The big vessel does have many advantages, like protecting you better from a big storm. Nevertheless, that doesn’t mean that a smaller vessel can’t maneuver faster around the storm or find shelter in another port.

I do acknowledge that we are being squeezed in many ways, and I agree that many will eventually go out of business, fold or simply disappear; but I don’t believe there will be a massive small private independently own practice extinction.

If anything, I see this as a huge opportunity for those of us that are small, flexible and nimble to adapt to the new challenges of the healthcare industry.

Something to think about…

Amazon might have driven Borders out of business, but they haven’t put “writers” out of business. iTunes has changed how consumers buy music, thus crippleling the record labels’ business model, but iTunes hasn’t put artist out of business. If anything, they now have more distribution channels than ever.

The Internet is challenging the newspaper industry, but we don’t have a shortage of journalist.

McDonalds and Burger King mass produce hamburgers, but we all know of a place that sells the best burger in town.

Expedia and Travelocity might have driven travel agents out of business, but it has not bankrupt hotels, beach resorts, bed and breakfast and cruise lines.

There are going to be opportunities. It is just a matter of figuring out how the delivery of care will change.

Now, I’m not suggesting that becoming part of a larger entity is a bad strategy. But what I am suggesting is that it ought not to be the only strategy.

Personally, I believe that smaller practices will be positioned uniquely to transform the healthcare landscape. How we “deliver” medicine may change, but I believe that these larger groups cannot, and will not fulfill every single need.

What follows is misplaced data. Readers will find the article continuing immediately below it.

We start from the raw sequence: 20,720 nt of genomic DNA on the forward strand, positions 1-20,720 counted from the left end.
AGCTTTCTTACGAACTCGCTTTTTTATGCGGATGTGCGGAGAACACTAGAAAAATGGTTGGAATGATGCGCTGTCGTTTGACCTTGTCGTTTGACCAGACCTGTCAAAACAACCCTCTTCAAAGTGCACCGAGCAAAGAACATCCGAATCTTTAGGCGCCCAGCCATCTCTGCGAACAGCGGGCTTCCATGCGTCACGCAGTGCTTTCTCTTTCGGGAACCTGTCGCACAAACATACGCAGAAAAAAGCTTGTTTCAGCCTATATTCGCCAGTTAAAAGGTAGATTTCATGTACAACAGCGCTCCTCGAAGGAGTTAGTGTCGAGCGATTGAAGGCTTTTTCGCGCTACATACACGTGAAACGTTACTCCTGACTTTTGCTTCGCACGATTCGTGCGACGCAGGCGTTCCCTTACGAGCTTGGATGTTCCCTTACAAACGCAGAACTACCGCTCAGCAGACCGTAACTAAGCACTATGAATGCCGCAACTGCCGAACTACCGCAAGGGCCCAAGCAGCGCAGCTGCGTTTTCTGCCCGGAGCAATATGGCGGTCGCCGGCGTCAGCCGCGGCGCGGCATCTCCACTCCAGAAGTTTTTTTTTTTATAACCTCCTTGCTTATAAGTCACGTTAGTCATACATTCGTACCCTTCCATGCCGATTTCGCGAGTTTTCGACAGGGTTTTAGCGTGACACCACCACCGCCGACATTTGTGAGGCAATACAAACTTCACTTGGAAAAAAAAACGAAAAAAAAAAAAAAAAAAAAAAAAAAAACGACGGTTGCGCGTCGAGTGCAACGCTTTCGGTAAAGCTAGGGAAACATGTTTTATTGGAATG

And that is where some of us will jump in.

Does your practice need a business manager?

When we first opened our practice, we knew we needed to hire an office manager to handle paying the bills, managing the staff’s time of and buying all the office supplies. But we didn’t anticipate that we’d need a business manager.

Soon after we opened, it was apparent that the practice needed a business manager – not an office manager – but a business manager.

Medical practices are relatively complex businesses. And they generate a lot of cash when you compare them to other small businesses. Thus, a practice should have a “qualified” business manager that manages the practice for physicians in order to run the business efficiently.

In my experience, I’ve seen physicians give this position to nurses and in some cases, medical assistants with a knack for organization. However, unless they have specific knowledge and experience with running a business, I don’t think they should be left solely responsible for managing the business.

Giving a nurse or a medical assistance with a propensity towards business is like Derek Jeter giving his batboy the reigns to his career on account that the batboy “knows” baseball.

Now, before I get angry emails from nurses and medical assistance, let me say this. I’m not saying nurses or other staff members can’t run a practice.

But what I am saying is that ideally, he or she should have working smarts in areas such as operation analysis, data processing, finance, accounting, budgeting, purchasing and personnel. Knowledge of computers, networking, Internet technology and design are also helpful.

But what if the doc is the business manager? Sure, the doc can be as involved as she wants to be. But it shouldn’t distract her from doing what she does best; which is, see patients.

Doctors spending time doing business management stuff is like a Derek Jeter spending time as an “agent” and not playing baseball.

I know, getting a business manager is easier said and done. It takes time and effort to find someone trustworthy. But don’t let that sway you from the initiative of finding someone.

Hiring a business manager will result in an increase in convenience and timesavings. Furthermore, although hiring one will cost you money, the expectation for this person is clear… increasing return for the practice.

There is something to be said about hiring a person that will devote their full attention to managing one’s practice.